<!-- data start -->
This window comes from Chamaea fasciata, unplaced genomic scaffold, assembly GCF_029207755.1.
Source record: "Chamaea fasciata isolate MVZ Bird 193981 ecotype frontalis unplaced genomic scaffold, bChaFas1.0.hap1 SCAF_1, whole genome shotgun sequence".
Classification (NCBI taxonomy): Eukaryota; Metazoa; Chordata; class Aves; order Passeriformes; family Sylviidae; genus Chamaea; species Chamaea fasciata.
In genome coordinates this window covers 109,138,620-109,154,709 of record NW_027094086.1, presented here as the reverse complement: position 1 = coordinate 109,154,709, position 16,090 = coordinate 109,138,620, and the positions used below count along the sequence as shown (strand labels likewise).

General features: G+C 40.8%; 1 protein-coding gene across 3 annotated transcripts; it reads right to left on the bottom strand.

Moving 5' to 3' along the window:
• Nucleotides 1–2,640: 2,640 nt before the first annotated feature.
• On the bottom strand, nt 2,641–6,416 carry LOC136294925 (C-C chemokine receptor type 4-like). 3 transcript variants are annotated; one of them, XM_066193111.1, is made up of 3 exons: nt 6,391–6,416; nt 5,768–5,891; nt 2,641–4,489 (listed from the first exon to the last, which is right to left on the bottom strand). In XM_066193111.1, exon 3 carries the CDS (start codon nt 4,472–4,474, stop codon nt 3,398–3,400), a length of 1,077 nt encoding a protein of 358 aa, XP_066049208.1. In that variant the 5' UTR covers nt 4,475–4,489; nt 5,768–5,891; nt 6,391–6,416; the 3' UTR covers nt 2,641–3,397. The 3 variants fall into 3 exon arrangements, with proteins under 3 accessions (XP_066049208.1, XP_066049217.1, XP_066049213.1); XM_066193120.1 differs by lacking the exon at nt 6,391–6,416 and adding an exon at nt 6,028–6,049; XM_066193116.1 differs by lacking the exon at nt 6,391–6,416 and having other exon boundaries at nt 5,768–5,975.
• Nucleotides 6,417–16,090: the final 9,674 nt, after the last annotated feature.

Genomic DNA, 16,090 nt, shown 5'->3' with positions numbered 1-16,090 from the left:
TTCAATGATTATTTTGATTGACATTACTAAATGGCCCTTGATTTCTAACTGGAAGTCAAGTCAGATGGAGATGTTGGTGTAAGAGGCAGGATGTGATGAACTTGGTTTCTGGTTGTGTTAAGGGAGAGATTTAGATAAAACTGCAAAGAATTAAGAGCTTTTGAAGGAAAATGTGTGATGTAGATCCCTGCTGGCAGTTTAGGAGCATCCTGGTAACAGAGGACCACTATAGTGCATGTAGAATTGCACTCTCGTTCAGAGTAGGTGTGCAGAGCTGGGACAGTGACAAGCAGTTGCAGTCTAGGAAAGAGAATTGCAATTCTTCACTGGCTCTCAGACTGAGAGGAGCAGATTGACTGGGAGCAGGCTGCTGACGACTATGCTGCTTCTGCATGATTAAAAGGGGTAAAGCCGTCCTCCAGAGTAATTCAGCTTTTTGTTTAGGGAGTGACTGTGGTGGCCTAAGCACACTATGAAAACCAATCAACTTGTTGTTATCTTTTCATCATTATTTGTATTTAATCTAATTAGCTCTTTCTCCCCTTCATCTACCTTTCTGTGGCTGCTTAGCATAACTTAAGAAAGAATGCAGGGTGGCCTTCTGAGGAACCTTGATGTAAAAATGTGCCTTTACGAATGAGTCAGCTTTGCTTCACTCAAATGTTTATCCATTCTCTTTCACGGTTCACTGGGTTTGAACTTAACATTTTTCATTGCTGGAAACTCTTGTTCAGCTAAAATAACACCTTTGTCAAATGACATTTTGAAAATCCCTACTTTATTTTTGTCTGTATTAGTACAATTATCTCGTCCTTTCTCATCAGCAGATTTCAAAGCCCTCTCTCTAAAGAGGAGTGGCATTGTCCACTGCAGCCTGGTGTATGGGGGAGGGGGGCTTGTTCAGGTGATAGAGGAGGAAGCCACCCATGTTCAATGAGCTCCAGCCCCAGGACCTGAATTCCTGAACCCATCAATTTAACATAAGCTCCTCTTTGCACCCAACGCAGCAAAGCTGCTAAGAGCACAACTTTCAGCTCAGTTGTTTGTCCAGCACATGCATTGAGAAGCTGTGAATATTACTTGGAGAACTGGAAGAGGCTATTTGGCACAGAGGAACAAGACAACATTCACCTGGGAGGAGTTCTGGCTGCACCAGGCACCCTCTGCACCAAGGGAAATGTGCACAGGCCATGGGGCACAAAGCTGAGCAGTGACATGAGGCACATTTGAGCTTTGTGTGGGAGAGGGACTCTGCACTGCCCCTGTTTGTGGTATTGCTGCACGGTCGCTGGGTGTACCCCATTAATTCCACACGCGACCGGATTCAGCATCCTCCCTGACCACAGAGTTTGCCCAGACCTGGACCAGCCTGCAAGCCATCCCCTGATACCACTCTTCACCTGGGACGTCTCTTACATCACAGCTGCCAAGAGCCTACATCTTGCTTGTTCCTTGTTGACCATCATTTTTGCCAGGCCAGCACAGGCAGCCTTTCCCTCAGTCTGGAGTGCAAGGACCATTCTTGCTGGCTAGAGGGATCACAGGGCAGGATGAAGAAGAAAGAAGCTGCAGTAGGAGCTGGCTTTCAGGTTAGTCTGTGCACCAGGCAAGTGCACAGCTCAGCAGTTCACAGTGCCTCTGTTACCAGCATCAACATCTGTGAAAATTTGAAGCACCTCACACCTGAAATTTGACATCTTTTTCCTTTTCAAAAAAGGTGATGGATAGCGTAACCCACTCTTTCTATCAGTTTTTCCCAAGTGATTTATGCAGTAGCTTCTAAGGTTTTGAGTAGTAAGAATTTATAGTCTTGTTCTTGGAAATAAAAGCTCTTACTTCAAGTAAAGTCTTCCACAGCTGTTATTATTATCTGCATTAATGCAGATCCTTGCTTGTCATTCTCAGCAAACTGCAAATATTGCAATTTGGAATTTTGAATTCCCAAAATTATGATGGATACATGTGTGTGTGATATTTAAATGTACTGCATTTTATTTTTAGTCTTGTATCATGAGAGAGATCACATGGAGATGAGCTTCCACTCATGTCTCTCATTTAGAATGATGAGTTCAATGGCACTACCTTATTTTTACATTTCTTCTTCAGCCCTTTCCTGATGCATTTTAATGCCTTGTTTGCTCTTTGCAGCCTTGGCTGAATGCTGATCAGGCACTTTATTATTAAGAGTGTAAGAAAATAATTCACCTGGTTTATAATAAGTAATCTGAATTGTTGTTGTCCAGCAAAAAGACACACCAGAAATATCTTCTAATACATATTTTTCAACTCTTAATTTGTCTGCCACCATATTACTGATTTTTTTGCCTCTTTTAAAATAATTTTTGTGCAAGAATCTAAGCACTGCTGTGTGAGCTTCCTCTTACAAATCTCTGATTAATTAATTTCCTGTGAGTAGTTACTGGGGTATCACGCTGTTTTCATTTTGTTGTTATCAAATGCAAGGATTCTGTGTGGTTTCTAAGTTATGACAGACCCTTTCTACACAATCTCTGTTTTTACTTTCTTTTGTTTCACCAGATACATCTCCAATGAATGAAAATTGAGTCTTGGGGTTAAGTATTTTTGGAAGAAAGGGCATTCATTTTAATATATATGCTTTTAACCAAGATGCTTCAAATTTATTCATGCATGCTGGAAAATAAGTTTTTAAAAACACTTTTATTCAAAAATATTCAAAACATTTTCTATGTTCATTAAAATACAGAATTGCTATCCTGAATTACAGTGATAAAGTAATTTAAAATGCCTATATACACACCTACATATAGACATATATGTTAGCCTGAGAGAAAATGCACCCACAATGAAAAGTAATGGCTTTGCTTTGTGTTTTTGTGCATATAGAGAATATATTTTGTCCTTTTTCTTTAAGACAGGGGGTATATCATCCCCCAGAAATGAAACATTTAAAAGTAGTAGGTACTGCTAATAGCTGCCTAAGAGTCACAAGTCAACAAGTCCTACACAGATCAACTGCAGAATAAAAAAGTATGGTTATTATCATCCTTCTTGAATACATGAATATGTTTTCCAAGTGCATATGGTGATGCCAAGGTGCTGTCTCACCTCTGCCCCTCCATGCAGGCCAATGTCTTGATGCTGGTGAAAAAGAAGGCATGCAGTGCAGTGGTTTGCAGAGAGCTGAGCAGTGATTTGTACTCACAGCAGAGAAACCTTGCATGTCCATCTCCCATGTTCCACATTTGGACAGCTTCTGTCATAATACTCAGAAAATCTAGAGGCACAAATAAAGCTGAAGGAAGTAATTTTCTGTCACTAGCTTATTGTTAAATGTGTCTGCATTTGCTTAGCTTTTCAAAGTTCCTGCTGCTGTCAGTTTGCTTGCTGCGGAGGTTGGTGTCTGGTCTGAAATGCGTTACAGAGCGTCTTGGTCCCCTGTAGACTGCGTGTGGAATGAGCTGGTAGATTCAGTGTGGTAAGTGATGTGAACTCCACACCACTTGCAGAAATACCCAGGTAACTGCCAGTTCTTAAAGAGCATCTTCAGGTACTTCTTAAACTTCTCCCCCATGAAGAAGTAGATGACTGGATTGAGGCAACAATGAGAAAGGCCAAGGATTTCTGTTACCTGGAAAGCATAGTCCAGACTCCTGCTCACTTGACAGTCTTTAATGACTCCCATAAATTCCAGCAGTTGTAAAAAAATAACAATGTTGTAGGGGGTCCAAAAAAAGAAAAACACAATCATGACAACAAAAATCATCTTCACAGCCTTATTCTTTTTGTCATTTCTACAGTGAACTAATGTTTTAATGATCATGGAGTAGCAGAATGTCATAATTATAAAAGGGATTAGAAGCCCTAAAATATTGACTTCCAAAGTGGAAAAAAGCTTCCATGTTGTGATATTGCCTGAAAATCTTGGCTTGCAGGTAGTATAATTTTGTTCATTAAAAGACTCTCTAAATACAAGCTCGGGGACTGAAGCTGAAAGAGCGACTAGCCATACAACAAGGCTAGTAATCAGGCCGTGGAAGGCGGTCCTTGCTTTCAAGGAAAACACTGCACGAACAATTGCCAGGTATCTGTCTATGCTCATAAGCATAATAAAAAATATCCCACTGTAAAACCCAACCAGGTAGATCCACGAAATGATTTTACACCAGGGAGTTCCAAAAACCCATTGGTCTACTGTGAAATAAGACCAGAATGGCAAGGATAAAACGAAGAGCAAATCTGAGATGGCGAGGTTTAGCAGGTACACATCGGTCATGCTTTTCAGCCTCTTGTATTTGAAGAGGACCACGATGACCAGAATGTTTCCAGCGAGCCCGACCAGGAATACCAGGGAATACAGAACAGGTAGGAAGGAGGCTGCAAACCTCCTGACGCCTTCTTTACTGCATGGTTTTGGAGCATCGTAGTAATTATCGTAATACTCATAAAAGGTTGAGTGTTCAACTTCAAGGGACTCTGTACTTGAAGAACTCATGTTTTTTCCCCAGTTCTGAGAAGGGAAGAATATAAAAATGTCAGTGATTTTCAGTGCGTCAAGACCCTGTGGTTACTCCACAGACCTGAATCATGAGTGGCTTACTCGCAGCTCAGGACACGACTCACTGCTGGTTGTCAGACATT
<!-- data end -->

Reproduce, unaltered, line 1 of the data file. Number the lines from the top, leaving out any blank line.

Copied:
This window comes from Chamaea fasciata, unplaced genomic scaffold, assembly GCF_029207755.1.